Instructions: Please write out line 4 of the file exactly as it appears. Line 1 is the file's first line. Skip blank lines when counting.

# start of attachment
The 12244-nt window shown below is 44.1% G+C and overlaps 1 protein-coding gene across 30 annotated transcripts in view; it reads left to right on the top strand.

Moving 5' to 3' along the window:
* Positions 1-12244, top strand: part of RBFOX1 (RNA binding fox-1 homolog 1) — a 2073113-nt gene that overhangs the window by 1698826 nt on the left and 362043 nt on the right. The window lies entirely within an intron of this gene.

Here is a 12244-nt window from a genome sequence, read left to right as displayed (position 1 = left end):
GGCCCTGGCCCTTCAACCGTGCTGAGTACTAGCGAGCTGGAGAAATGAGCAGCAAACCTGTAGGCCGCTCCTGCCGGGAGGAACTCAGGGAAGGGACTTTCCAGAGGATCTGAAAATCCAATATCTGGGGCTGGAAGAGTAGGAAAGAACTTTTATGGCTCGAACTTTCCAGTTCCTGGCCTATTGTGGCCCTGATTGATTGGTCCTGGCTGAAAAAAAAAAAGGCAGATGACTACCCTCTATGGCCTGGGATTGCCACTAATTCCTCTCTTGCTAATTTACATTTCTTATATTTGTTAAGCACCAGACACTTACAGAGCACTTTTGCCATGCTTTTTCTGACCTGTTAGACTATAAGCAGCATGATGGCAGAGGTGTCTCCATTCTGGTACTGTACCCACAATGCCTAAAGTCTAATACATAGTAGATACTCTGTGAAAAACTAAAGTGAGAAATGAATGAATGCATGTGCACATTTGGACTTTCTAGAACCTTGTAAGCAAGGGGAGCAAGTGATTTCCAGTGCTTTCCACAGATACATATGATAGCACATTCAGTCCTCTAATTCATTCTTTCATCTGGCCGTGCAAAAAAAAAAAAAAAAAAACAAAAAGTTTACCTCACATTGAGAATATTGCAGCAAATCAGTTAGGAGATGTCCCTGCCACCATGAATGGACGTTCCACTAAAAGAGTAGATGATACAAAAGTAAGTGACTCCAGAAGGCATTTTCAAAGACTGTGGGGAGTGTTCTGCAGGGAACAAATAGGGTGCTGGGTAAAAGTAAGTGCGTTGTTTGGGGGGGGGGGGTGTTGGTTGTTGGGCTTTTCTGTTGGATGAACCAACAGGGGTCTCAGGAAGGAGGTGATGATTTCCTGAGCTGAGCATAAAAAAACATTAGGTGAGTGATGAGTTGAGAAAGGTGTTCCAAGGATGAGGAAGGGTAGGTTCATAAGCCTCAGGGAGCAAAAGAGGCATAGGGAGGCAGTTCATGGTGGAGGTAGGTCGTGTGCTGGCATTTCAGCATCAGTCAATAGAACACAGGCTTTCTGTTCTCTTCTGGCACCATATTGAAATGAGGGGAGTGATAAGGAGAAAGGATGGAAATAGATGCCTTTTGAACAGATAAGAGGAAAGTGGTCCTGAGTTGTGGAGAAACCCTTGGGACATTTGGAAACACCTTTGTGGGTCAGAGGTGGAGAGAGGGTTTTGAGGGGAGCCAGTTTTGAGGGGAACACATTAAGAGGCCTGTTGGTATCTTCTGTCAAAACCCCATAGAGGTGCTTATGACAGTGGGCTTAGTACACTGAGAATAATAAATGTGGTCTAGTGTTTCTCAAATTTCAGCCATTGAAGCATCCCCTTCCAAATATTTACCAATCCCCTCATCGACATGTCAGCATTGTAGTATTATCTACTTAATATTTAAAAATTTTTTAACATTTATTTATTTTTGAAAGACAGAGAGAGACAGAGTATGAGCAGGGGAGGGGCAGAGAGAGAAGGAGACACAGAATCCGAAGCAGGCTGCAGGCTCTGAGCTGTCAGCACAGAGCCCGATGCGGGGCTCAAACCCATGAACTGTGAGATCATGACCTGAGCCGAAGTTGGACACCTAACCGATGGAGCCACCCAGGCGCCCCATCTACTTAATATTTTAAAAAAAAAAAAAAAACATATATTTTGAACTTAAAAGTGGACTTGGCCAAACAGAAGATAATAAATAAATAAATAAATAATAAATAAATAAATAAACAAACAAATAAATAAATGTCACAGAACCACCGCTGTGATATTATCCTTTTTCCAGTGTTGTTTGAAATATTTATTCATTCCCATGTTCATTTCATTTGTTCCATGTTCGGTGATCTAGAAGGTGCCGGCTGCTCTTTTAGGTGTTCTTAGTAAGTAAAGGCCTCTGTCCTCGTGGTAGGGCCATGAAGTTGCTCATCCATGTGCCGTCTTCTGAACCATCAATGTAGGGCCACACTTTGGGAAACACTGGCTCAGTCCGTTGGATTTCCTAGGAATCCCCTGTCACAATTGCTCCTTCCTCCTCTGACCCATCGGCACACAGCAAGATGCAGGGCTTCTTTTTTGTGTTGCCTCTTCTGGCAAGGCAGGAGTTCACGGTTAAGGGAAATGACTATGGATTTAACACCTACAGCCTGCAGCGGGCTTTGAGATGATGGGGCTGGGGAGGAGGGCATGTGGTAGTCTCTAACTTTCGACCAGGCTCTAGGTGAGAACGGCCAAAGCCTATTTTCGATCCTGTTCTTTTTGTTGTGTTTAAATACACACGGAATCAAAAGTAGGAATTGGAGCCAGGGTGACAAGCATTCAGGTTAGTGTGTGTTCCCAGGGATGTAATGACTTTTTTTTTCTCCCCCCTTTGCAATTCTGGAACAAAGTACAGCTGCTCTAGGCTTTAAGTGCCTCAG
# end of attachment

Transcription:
Here is a 12244-nt window from a genome sequence, read left to right as displayed (position 1 = left end):